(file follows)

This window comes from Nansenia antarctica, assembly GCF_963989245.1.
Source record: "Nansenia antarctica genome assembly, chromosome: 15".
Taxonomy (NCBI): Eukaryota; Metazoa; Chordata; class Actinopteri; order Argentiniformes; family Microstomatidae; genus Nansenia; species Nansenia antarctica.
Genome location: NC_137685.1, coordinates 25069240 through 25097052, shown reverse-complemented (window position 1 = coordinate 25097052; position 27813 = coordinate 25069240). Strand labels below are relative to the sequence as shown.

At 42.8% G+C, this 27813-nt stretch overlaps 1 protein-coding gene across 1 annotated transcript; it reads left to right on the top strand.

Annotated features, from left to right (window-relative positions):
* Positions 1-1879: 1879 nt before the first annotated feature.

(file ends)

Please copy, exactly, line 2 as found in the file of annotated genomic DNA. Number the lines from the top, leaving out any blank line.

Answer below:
Source record: "Nansenia antarctica genome assembly, chromosome: 15".